Another way to look at the validation problem is through the eyes of a software architect. We’re often concerned about “encapsulation”, the practice of keeping related business logic and data together. That practice can take the form of “objects” in OO systems, or just through the partitioning of data and processing logic in non-OO systems. In either form, the value there is that maintainability is improved.
Schemas, on the other hand, when used in a typical “gatekeeper” style – where the software doesn’t see the document until after it’s passed validation – break encapsulation by enforcing some business rules separately from the software responsible for them. In practice, it’s rarely the case that software doesn’t also have some of these rules, meaning that they’re duplicated, creating a maintainability issue.
Yet another way of looking at the problem is as a communication problem (or lack thereof in this case). In the scenario described in the previous post, the meaning of the document with the field value of “4” is still unambiguously clear to both sender and recipient, it’s just that the recipient isn’t expecting that specific value, and so it rejects the whole message as a result.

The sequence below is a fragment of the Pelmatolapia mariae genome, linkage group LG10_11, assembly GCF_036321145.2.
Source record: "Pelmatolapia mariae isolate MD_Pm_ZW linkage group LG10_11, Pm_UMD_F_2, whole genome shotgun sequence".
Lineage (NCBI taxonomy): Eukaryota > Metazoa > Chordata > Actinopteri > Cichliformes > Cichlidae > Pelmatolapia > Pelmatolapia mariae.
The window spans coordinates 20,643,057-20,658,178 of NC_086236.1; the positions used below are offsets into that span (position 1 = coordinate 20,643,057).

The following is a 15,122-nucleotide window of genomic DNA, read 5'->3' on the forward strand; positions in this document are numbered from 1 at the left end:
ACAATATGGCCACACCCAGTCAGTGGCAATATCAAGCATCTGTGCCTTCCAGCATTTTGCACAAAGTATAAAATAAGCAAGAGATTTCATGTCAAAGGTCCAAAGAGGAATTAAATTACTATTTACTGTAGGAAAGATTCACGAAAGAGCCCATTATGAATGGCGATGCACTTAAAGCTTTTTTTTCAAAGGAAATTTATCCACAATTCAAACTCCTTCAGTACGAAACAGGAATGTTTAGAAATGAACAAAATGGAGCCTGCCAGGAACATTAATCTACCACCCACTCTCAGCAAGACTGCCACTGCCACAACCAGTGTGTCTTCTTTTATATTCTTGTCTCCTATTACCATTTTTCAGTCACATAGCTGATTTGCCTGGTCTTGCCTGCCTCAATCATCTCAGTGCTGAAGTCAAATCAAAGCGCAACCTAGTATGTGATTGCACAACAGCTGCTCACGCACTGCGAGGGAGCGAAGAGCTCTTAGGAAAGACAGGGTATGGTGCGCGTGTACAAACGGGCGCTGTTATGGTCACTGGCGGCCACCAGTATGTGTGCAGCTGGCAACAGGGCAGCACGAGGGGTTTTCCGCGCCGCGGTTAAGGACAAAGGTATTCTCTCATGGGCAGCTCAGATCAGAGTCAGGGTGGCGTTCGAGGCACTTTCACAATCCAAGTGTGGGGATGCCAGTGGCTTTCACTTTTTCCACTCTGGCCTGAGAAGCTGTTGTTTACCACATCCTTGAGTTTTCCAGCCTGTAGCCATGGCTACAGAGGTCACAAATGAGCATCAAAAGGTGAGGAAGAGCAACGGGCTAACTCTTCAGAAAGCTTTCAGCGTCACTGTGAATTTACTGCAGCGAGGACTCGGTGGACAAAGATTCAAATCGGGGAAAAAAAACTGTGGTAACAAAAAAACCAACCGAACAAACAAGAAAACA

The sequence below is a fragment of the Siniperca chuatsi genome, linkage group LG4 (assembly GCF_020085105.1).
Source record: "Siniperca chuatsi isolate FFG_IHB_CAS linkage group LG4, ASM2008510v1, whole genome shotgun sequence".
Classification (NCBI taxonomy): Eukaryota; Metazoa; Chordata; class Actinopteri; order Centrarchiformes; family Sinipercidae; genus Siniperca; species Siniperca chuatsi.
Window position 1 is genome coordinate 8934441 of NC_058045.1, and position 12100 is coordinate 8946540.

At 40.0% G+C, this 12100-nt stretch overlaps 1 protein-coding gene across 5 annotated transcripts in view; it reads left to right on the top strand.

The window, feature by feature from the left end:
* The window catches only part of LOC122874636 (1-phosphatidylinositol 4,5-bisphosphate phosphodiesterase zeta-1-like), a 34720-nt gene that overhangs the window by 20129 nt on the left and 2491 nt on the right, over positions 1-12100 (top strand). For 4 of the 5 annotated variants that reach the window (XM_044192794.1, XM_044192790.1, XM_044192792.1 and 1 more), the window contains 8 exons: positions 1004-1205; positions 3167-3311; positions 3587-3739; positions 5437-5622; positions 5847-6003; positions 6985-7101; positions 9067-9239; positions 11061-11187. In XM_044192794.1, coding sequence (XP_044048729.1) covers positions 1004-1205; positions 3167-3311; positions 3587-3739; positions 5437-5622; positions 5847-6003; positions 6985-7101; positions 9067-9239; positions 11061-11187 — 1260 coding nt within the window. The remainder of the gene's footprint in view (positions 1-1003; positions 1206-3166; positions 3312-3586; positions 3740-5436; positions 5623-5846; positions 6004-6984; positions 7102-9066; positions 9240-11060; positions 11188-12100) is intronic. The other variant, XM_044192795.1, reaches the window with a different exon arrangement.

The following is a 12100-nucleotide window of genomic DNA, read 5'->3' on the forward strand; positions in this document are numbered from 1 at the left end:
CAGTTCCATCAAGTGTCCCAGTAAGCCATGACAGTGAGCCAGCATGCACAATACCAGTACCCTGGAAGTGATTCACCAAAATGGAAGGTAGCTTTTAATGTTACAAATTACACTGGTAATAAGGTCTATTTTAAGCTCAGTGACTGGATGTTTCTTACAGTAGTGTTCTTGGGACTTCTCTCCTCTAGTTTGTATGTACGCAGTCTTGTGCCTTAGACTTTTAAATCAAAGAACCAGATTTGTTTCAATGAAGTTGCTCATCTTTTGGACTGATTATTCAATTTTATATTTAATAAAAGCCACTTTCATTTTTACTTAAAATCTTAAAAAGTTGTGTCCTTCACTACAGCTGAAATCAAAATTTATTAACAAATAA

It’s true that there will be cases where unknown values like this need special attention; for example, if the “4” represented “nuclear core shutdown procedure #4” and the software only currently knows numbers 1 to 3. But we know how to handle those cases – by defining sensible fallback behaviour as part of our extensibility rules – and schemas play no part in that solution. More often than not, software which can handle the value “3” can also handle the value “4” without any trouble; an age of “200”, a quantity of “100000”, the year “8000”, a SKU following a non-traditional grammar, etc…, and the only reason we don’t accomodate those values is because we don’t currently believe them to be reasonable.
But that’s really no way to write long-lived software, is it? To expose – essentially as part of the contract to the outside world – a set of assumptions made at some soon-to-be-long-past point in time? Is this anything less than an announcement to the world of the inability of the developers of this software to adapt? Isn’t it also an implementation detail, further eroding the separation of interface and implementation?
If the message can be understood, then it should be processed.